The more warm water in the equatorial East Pacific means more storm production in the North Pacific during winter months (roughly speaking). Cold water in that area has a dampening effect. As of now (6/6) a La Nina pattern continues in the East Pacific over the equator with much cooler water pushing off the South American Coast extending over the Galapagos Islands and pushing west from there almost half way to a point south of Hawaii. This looks like a real La Nina cold pool at this time, or maybe just a striking strong effect of a robust Inactive Phase of the MJO. That said - it continues to not look as forceful as previous updates, with the cold pool steadily shrinking over the past 17 days. Will monitor. This cold pool has eroded warm water that previously built up north of the equator off Central America. Looking back just a few weeks it's almost as if this cold pool developed before any anomalous east winds started blowing over the West Pacific. The question now is: "Will those cold waters moderate and disperse or will they stay in-place?". It's too early to know but they appear to be fading - a good thing. But another ominous sign is the same thing is occurring off West Africa, with cold water radiating off the coast there on the equator and building while pushing towards the Caribbean. This is a direct reflection of what is occurring in the Pacific, a global teleconnection. But that cold pool too seems to be eroding. And the plume of slightly cooler than normal water that has been radiating southeast off California for 2 years and finally closed off mid-May has returned, initially only weakly but it's growing. The teleconnection suggests this pattern has a global component and will not easily be dislodged. Another interesting tidbit is last year at this time an almost El Nino like pattern developed, only to collapse late summer. So it is possible this La Nina teaser could fade as well. Something to monitor. Subsurface waters temps on the equator continue indicating a pool of cooler water (-2.0 deg C) in place at 150W and down 150 meters. But it appears that warmer water is actually starting to migrate east over top of the cold pool - another thing to monitor. Temperatures on the surface appear to be warming some, and the subsurface blocking pattern appears to be loosing legs. Still of concern is the fact the Atlantic is starting to respond to what appears to be a building global pattern. And the SOI is starting to rise again. But the models suggest the MJO is to start turning more towards the Active Phase and less Inactive. Maybe we will return to a pattern biased neutral, but it's too early to tell.
Projections from the CFSv2 model run 6/9 remain oblivious to the cold water building occurring in the Southeast equatorial Pacific. The model indicates water temps bottomed out (in May) near normal (+0.0 degs C). A gradual rebound to the +0.25 degree C level is possible by July building into October at +0.6 and holding there into the +0.5 degree mark through Jan 2014. A consensus of all the other ENSO models suggest near normal water temps into Summer and early Fall 2013 with no warming indicated. We are in the Spring Unpredictability Barrier where accuracy of all the ENSO models is historically low. But by mid-June we'll be clear of that barrier and will have a better handle on the long term outlook. So for now the outcome is uncertain, but not trending towards anything that would be considered warm (regardless what the CFSv2 indicates). Historically, if a warm water buildup indicative of any significant El Nino pattern were to occur, it would be starting to happen by now (normally would start building in Feb-Mar). That is clearly not the case for this year. Expect a neutral pattern for Winter of 2013-2014.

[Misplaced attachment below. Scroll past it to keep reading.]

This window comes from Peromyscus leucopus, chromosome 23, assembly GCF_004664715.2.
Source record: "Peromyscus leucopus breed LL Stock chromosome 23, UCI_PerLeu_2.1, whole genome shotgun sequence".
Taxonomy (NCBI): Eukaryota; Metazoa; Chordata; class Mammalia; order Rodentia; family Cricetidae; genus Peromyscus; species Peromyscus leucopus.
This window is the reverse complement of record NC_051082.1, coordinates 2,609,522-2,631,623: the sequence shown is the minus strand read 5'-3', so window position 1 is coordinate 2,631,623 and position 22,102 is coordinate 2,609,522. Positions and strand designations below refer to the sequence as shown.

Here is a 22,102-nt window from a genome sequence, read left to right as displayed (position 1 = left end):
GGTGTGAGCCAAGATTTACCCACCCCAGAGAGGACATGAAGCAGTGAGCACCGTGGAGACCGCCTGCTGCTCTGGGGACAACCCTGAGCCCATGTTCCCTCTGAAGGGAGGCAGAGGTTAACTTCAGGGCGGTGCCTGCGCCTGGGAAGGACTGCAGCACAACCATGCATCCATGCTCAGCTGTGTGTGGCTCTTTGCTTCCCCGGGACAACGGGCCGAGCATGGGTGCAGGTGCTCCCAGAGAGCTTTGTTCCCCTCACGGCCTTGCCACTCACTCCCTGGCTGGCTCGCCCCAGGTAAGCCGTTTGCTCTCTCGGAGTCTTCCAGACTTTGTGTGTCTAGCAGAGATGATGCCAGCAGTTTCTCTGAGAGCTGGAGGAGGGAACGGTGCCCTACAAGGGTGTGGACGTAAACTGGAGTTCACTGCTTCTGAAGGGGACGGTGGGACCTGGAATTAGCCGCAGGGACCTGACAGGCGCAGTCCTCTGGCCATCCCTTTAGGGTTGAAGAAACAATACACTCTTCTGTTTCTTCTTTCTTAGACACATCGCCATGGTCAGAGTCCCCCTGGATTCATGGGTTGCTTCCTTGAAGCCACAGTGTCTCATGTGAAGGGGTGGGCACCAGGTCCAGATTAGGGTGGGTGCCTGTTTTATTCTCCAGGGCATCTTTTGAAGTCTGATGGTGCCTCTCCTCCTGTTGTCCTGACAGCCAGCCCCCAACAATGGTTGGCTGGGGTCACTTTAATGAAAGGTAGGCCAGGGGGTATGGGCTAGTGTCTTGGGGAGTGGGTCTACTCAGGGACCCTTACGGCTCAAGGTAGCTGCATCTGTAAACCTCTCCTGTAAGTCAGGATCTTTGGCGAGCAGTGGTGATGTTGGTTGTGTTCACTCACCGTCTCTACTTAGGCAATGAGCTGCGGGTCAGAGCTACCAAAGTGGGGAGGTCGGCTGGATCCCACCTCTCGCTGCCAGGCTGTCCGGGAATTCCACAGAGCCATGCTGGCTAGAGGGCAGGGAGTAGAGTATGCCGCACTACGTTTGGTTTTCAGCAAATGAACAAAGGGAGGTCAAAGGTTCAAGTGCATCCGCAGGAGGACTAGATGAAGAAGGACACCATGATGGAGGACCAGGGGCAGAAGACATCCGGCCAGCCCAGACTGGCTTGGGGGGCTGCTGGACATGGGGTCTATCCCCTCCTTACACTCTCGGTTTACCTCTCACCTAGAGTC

We are in a dead neutral ENSO pattern with neither El Nino or La Nina imminent. But that is a far better place than previous years (2010-2011 and 2011-2012) under the direct influence of La Nina. We had expected a normal number of storms and swell for the 2012-2013 winter season, but that did not materialize with the pattern looking more like La Nina than anything. This past season was more of a 3 rating than the 5 that was predicted. That said, there was good consistency, with the west dateline area very productive and almost machine-like. But the storms were very small in areal coverage and rarely made enough eastern headway to reach over the dateline. The result was very westerly but reasonably sized utility class swells for the Islands with far smaller and more inconsistent swell energy for the US West Coast. Longer term the expectation there will be at least one year of neutral to slightly warmer temps (2013-2014) ultimately converging in a stronger warmer pattern and possible El Nino 2-3 years out (2014 or 2015). And historically, this is the 'normal' pattern (a few years of false starts post La Nina before a legit El Nino forms).
See imagery in the ENSO Powertool and more details in the El Nino Update Last Updated 10/6/12
Beyond 72 hours no swell producing weather systems of interest are forecast.
Details to follow...
External Reference Material: El Nino Southern Oscillation (ENSO), Madden Julian Oscillation (MJO), Pacific Decadal Oscillation (PDO), Southern Oscillation Index (SOI), Kelvin Wave
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'CBS This Morning' with the Mavericks Invitational Surf Contest - See a nice morning TV show piece on the Mavericks Contest held Sun 1/20/13. The show aired Wed 1/23. Interviews with Colin Dwyer, Jeff Clark, Mark Sponsler and Grant Washburn: http://www.cbsnews.com/video/watch/?id=50139546n
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Steve Colleta Surfboards - Check out surfboards by local shaper Steve Coletta - A long time Santa Cruz local and master shaper. Progressive shapes for North and Central CA waves http://www.naturalcurvesboards.com
Chasing the Swell has been nominated for a Webby Award. See details of this great piece of video journalism below. Some say this is the "Oscars" of online awards.One of the awards is voter based. If you have a moment, please cast your ballot by going to: http://webby.aol.com, register, then click on the "Get Voting" tab and then to the "Online Film and Video" > "Sports" category and vote for "Chasing the Swell".
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Chasing The Swell: Sachi Cunningham from the LA Times spent the entirety of last winter chasing surfers and swells around the North Pacific with her high def video cam. Her timing couldn't have been any better with the project exactly coinciding with the strongest El Nino in 12 years resulting in the best big wave season in a decade. And being an accomplished surfer herself helped her to bring a poignant and accurate account of the what it's like to ride big waves and the new (and some not so new) personalities that are revitalizing the sport. This is must-see material for any surfer or weather enthusiast. Check it out here: http://www.latimes.com/news/nationworld/nation/chasingtheswell/
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Surf Height-Swell Height Correlation Table